Tuesday, 18 July
The first lap of our tandem road race on Monday afternoon was so fast and so hard, I was sure my legs would explode somewhere in lap 2 (of 7 laps) and we would get dropped and pulled from the race (which is what they did to anyone more than about 5 minutes down—including eventual medalists). All the tandems (25 of ‘em) started together. We were seeded by category, and one of the 90+ mixed bikes behind us attacked before they even got to the start line. They shot up the hill that begins this circuit and strung out the field. But I guess they had some trouble getting onto their big chain ring because they were off the bike fiddling with the chain when we went by after the road flattened out.
As a concession to either the high temps (90) or the difficulty of the course (same as my individual road race on Sunday) or both, our race had been shortened from 8 laps to 7. I had tried my best to recover from Sunday’s race, but I was still tired and my legs felt really heavy. Our warm-up consisted of riding up and down the rows of the empty parking lot by the lodge. At least riding slow and flat wasn’t painful. We were lucky to have new national champion Franz in the feed zone throughout our race to pass up lots of water. And after a few laps of the best electrolyte rehydration drink, water is all you really want.
The ballistic first lap shelled more than half the field. We did the 5.5-mile circuit with 800 feet of climbing in just 15 minutes. Things settled a little on the second lap as the faster male-male bikes rode away. Our second lap was 17 minutes, which felt a lot better. Unfortunately, one bike in our age group rode away on the climb on the main road and we just could not bring them back (the gap went over 2 minutes during the race but was just over 40 seconds by the finish). Eventually we settled into a group with 2 other bikes in our category plus a male-male tandem that yo-yoed on and off the back of the group.
It was a good race. I was better about trying to look around Martin on the climbs to make sure we were on the wheel in front of us and didn’t need a micro acceleration. At a couple of points, he had to ask for (and, I think, got) a little more as we crested a hill. The descents were fun, although I was a little disappointed to find out after the race that our max speed was only 52 mph. One of the descents was a head-down, pedals-level straight shot; as I looked down, it seemed that the bike was perfectly still while the road was just a blur underneath. And I think I even did okay with the technical bit of descending—Martin never once had to chant his “lean lean lean,” and whenever we were on the front through this section, we managed to get a small gap…just in time to fly at 30+ mph over some really rough pavement that bounced me off the saddle sometimes (this is challenging when someone else is forcing your feet to continue to go around with the pedals).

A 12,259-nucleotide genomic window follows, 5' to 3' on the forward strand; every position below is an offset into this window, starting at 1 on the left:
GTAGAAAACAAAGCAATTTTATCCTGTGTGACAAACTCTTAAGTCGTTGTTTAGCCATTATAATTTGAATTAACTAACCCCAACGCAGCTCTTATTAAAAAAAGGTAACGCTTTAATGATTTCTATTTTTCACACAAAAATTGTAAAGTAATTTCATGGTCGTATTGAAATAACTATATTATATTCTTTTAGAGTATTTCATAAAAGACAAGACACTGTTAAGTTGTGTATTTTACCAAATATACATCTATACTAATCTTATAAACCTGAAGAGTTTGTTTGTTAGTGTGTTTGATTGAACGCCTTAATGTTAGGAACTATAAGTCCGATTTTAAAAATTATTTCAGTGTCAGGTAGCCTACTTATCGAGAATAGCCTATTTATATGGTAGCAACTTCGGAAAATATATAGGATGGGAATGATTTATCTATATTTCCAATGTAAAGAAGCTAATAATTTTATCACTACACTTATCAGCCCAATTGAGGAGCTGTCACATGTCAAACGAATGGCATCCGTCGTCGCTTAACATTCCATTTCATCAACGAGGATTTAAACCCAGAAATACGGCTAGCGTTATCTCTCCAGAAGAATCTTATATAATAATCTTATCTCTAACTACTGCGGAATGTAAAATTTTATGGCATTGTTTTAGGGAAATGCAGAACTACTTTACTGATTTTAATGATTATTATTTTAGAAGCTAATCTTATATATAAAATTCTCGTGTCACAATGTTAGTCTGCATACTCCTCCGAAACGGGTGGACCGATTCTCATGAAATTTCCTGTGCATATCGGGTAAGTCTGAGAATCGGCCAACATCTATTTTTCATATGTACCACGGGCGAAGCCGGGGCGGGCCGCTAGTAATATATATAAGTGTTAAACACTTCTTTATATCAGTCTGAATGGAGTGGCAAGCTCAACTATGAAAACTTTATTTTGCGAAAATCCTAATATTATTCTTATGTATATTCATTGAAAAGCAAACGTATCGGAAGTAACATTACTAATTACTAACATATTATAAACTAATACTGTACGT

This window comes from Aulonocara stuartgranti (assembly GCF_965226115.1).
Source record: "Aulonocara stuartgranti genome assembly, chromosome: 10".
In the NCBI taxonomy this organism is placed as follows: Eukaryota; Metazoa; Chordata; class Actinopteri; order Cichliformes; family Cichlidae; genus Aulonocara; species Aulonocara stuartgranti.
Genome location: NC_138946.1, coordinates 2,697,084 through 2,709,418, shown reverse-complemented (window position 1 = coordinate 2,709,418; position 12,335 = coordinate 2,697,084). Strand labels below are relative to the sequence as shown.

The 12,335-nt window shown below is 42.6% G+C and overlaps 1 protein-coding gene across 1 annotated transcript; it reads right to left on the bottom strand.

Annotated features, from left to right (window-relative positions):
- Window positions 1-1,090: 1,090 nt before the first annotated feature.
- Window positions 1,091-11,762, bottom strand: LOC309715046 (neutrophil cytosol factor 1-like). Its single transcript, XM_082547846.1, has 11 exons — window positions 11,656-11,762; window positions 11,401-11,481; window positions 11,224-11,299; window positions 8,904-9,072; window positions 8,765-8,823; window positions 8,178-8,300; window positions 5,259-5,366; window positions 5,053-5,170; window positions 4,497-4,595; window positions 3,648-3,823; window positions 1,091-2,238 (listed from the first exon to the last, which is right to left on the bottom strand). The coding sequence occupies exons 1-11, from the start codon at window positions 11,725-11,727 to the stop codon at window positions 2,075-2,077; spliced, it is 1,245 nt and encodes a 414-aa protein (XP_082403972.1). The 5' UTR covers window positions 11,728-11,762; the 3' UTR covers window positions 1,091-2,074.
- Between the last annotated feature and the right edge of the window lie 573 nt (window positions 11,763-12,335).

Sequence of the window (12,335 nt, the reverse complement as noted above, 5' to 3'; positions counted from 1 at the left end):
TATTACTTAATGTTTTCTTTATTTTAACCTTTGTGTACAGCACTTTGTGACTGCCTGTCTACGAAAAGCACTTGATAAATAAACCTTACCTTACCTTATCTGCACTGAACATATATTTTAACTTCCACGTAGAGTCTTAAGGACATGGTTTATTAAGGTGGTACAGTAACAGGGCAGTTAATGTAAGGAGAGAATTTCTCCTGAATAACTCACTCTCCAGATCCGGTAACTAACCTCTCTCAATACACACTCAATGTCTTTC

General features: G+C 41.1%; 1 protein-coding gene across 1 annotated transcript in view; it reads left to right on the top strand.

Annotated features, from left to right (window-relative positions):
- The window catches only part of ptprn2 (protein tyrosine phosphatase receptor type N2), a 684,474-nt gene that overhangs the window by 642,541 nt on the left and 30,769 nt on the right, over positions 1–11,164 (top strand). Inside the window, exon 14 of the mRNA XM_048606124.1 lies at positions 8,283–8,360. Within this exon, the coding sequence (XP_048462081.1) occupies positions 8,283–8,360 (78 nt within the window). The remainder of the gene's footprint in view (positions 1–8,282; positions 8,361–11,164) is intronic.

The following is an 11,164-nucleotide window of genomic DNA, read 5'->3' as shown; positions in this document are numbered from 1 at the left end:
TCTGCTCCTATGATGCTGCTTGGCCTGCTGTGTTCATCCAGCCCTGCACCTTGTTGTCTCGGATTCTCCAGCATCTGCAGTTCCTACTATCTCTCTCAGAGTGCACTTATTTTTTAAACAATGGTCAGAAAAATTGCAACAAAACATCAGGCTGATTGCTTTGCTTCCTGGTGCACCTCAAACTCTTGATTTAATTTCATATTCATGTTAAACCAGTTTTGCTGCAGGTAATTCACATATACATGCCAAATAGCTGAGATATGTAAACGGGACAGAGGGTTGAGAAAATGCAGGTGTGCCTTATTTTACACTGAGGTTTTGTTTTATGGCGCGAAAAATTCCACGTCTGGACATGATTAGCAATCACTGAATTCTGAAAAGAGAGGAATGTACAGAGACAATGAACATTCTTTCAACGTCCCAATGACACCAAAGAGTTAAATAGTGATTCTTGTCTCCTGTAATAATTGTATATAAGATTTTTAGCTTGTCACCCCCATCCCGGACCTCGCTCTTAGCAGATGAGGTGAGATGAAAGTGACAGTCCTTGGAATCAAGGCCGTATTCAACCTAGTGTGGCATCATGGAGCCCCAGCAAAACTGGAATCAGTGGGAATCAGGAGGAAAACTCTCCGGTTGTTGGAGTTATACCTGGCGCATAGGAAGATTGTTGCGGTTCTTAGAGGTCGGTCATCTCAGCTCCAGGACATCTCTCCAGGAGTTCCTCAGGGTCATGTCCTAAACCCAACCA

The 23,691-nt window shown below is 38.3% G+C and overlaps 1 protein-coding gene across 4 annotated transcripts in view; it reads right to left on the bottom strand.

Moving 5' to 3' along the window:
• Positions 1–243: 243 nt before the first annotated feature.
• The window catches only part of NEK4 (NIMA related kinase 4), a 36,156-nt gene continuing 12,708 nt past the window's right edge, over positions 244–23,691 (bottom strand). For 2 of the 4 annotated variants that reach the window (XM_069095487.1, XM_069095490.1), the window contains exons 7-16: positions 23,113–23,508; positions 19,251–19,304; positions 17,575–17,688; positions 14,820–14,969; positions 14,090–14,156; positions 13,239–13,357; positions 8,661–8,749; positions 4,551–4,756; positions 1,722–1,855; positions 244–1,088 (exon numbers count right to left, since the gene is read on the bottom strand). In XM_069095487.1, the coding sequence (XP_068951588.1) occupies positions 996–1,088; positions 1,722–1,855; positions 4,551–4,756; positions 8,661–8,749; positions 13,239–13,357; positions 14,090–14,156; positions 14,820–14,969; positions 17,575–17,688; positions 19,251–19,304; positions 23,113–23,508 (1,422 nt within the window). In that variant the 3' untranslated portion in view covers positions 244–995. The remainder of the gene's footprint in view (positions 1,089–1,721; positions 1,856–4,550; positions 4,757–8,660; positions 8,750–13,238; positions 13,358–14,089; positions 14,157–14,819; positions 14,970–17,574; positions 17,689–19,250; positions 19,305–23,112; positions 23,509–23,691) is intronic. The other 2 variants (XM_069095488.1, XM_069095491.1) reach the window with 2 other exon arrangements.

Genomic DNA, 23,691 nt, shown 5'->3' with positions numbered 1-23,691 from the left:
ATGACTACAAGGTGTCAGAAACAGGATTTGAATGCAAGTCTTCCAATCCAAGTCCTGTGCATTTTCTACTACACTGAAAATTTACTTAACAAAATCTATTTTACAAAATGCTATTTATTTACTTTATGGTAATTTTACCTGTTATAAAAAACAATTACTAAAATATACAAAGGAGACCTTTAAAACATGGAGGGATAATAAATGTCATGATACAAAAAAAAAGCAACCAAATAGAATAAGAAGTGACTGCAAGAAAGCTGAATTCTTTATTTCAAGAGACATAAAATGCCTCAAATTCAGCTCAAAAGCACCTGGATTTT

The tactician on a tandem is pretty much the captain because there aren’t many opportunities for a private meeting to discuss the options. But at the start of the last lap, on the section of the course where Martin usually got his gel packet delivered (opened) into the palm of his hand, he asked if I agreed that it would be best to wait for the last climb to “go.” The only other possibility was to make the most of the technical descent, but he thought the half-mile drag after it was too hard to stay away. So we got to the front before the last climb, set a comfortable tempo, then went hard up the last, steeper section. We had a gap for a while, but another bike was able to accelerate past us. So we were second in our “sprint” and third overall in our category.
I guess that ballistic first lap was just the warm-up I needed because after that I was never in danger of blowing up. My legs even felt pretty good. On one climb, I thought Martin was done because it felt like he was pedaling in squares. It turned out that he was pedaling easy because the group wasn’t going hard, but I was just in my “it’s a hill, it must be hard” mode and was trying to force things without realizing it. I was not as “done” at the end of the tandem race as I had been after my individual race—steadier pace and cooling temps may have helped. Maybe getting on the podium the second time helped too.
It was also a fun race because of the people we were riding with. They were all friendly before and after and even during the race. The captain of the bike that outsprinted us thanked me for tiring myself out by racing the day before—they had seen me race, I didn’t tell them. The stoker who won our category was so excited about their win that she was in tears on the podium, with her little good luck teddy bears sticking out of her pockets. She told us after the race that I look scary fast and tough/aggressive on a bike. Huh? About Martin, she just pointed at him and said “and he looks…well, just look at him.”
So, for all the complaints about the courses at Seven Springs, they treated me well: 3 trips to the podium and a stars-and-stripes jersey. The courses were fun. I remember the roller-coaster thrills more than the pain of the cumulative climbing. I really was stoked about all of my rides. Tandems were the first time trial and the last road race, which meant we spent too much time sitting around. I think one other tandem rider may have done as many events as I did, but I have to do some research to find out if anyone did more.
Martin's race report is here.